At leadership workshops (usually quietly and to one side of the main discussion), I have been asked “Do you think women are better communicators than men?”
As you may well imagine, even at the best of times, straying into this area by expressing an opinion one way or the other would be fraught with danger. However, the questions led me to think back to the many people with whom I have worked in leadership programmes and the many stories that have been related to me about workplace and personal situations.
After pondering the question I came to the conclusion that I could not say whether women, as a group, were better (or worse) than men. Furthermore, I realised that many men were far better communicators than many women and that many women were far better communicators than many men. Put another way, I came to the general conclusion that the differences within each gender are greater than the differences between them.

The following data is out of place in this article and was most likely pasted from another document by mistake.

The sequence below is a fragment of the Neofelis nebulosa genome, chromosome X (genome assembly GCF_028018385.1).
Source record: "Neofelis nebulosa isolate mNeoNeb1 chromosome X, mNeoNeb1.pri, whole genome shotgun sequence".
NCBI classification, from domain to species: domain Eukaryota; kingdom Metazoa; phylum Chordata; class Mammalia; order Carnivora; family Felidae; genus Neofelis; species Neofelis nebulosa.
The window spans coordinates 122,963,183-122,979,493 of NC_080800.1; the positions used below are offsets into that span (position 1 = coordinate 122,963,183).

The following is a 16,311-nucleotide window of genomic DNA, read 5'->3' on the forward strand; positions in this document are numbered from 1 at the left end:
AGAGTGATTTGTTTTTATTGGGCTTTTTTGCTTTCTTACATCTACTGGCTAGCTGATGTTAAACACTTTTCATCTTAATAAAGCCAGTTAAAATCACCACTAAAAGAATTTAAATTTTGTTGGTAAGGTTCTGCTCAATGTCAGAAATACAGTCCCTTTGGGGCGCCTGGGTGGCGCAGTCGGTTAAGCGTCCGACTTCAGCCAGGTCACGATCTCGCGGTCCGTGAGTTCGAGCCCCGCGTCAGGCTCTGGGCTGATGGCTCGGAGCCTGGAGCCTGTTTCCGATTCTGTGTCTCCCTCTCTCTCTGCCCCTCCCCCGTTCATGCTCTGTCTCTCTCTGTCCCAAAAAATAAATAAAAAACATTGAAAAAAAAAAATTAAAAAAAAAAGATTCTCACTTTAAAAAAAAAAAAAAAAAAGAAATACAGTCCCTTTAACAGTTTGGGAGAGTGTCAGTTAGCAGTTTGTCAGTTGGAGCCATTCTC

Focusing on the differences within each gender being greater than those between the genders takes the potential heat out of discussions by shifting the focus onto individual action – with the possible bonus that the effort required to change your viewpoint is probably less than that required to change your gender.
Short story: ‘The difference within… ’ approach can be usefully applied to any situation in which you want to move the focus from the stereotype to the individual.